The Alex Boncayao Brigade (ABB), the breakaway urban hit squad of the Communist Party of the Philippines New People's Army, was formed in the mid-1980s. The ABB was added to the Terrorist Exclusion list in December 2001.
Al-Gama'a al-Islamiyya (Islamic Group, IG) is Egypt's largest militant group, active since the late 1970s, and appears to be loosely organized. IG has an external wing with supporters in several countries worldwide.
Al-Ittihad al-Islami (AIAI) also operates as, or is known as, the Islamic Union.
Al-Jama'a al-Islamiyyah al-Muqatilah bi-Libya also operates as, or is known as, the Libyan Islamic Fighting Group, Fighting Islamic Group, Libyan Fighting Group, and/or Libyan Islamic Group.
Al-Jihad (also known as Egyptian Islamic Jihad, Jihad Group, and Islamic Jihad) is an Egyptian Islamic extremist group active since the late 1970s. Al-Jihad merged with Osama Bin Ladin's al-Qaida organization in June, 2001, but may retain some capability to conduct independent operations.
The Allied Democratic Forces (ADF) is a diverse coalition of a few hundred fighters from the National Army for the Liberation of Uganda (NALU), Islamists from the Salaf Tabliq group, Hutu militiamen, and fighters from ousted regimes in Congo. The conglomeration of fighters formed in 1995 in opposition to the government of Ugandan President Yoweri Museveni.
Responsible for the September 11, 2001, terrorist attacks upon the United States, Al-Qaeda (also known as Al-Qaida) was established by Osama bin Ladin (also spelled Usama Bin Ladin or Osama bin Laden) in the late 1980s to bring together Arabs who fought in Afghanistan against the Soviet Union. Al-Qaeda helped finance, recruit, transport, and train Sunni Islamic extremists for the Afghan resistance.
In 1823, the Monroe Doctrine provided a framework for United States security policy in the Americas by declaring the Western Hemisphere under a U.S. "sphere of influence".
A 31-year veteran of the Central Intelligence Agency, Aldrich "Rick" Hazen Ames became famous in 1994 as the highest paid "mole" (double agent) in United States history. Ames made millions of (US) dollars for information he provided to the Soviet KGB, and later Russian intelligence, while a mid-level employee of the CIA.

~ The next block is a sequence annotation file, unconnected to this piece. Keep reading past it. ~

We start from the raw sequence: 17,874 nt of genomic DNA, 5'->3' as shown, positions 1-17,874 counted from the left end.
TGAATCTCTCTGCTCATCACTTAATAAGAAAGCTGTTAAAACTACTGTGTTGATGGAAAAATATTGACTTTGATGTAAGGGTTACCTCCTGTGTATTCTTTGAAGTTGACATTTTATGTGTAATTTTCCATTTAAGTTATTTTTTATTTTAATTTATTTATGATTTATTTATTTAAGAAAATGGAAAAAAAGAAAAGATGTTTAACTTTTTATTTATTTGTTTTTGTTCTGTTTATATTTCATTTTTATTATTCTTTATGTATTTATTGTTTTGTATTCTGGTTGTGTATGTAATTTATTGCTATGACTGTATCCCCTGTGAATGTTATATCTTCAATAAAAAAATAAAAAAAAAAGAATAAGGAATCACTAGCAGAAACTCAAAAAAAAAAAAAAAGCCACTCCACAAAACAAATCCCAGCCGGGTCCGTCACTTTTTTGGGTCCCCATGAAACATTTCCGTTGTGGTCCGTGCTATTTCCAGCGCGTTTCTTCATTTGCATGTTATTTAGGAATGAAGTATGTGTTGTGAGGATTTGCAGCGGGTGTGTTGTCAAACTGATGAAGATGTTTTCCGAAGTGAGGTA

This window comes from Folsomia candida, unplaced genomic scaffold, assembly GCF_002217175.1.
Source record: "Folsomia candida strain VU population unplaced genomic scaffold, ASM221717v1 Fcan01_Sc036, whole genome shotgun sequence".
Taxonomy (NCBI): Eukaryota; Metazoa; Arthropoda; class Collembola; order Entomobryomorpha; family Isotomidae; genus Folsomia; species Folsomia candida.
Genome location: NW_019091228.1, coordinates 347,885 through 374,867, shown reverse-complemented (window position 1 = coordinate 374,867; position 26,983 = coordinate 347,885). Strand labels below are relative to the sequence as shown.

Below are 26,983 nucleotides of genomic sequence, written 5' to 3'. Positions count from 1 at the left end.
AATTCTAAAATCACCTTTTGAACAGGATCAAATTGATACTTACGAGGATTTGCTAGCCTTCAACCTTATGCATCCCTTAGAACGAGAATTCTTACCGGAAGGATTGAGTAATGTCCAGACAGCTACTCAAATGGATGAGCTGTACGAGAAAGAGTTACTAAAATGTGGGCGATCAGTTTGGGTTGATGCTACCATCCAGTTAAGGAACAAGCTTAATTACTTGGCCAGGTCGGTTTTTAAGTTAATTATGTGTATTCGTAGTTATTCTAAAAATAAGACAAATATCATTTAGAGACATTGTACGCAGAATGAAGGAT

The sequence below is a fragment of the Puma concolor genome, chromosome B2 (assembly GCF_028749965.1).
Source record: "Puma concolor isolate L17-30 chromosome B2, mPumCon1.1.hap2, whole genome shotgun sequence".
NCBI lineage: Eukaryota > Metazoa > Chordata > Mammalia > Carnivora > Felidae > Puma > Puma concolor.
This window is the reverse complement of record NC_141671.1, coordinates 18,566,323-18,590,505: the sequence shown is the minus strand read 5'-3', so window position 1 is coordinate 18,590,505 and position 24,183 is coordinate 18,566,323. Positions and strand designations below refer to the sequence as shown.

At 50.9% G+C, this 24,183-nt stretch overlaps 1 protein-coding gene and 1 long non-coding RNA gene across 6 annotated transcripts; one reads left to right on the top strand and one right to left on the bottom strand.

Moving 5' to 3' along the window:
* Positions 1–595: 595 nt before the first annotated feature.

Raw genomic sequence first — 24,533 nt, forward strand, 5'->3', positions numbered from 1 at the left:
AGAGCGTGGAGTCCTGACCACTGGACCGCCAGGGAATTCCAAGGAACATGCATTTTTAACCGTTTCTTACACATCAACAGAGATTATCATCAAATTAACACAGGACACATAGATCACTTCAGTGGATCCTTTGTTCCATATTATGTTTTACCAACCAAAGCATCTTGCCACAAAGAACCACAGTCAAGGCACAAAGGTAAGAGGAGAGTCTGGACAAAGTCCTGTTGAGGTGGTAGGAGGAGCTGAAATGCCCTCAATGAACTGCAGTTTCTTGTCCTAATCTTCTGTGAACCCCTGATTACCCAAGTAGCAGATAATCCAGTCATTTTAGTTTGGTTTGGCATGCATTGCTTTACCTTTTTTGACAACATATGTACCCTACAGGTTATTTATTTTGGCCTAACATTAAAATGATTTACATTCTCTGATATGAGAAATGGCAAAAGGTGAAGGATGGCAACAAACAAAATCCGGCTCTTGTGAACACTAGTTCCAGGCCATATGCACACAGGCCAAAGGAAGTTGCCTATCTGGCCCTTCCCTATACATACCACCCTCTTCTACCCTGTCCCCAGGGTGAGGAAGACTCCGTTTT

In the 1990s, the use of biological weapons by terrorists became a serious threat to the security of countries around the globe, and the United States in particular. During the Gulf War of 1990 to 1991, and in subsequent United Nations inspection efforts, the government of Iraq's development of advanced anthrax based bioweapons was revealed.
During the past two decades, the potential use of biological weapons by terrorist groups has received a great deal of attention, particularly in the United States. The existence of an anthrax bioweapon development campaign by the government of Iraq was revealed during the Persian Gulf War from 1990 to 1991.
Anthrax is an infection that is caused by the bacterium Bacillus anthracis.
The lethality of inhalation anthrax, combined with the ability of the lethal payload to be delivered in the spore form, has made anthrax an attractive candidate for weaponization. In addition, a vaccine to anthrax does exist, but is not yet widely available.
The Antiballistic Missile (ABM) Treaty was signed by the United States and the Soviet Union (U.S.S.R.) in 1972. The treaty was one of two treaties produced by the first series of Strategic Arms Limitation Talks (SALT I) between the two countries; the other was an interim agreement limiting offensive nuclear weapons.
The security and stability of a country depends in part on the health of its citizens. One of the factors that influence the health of people is infectious disease (a disease that can be spread from person to person or from another living being to a human).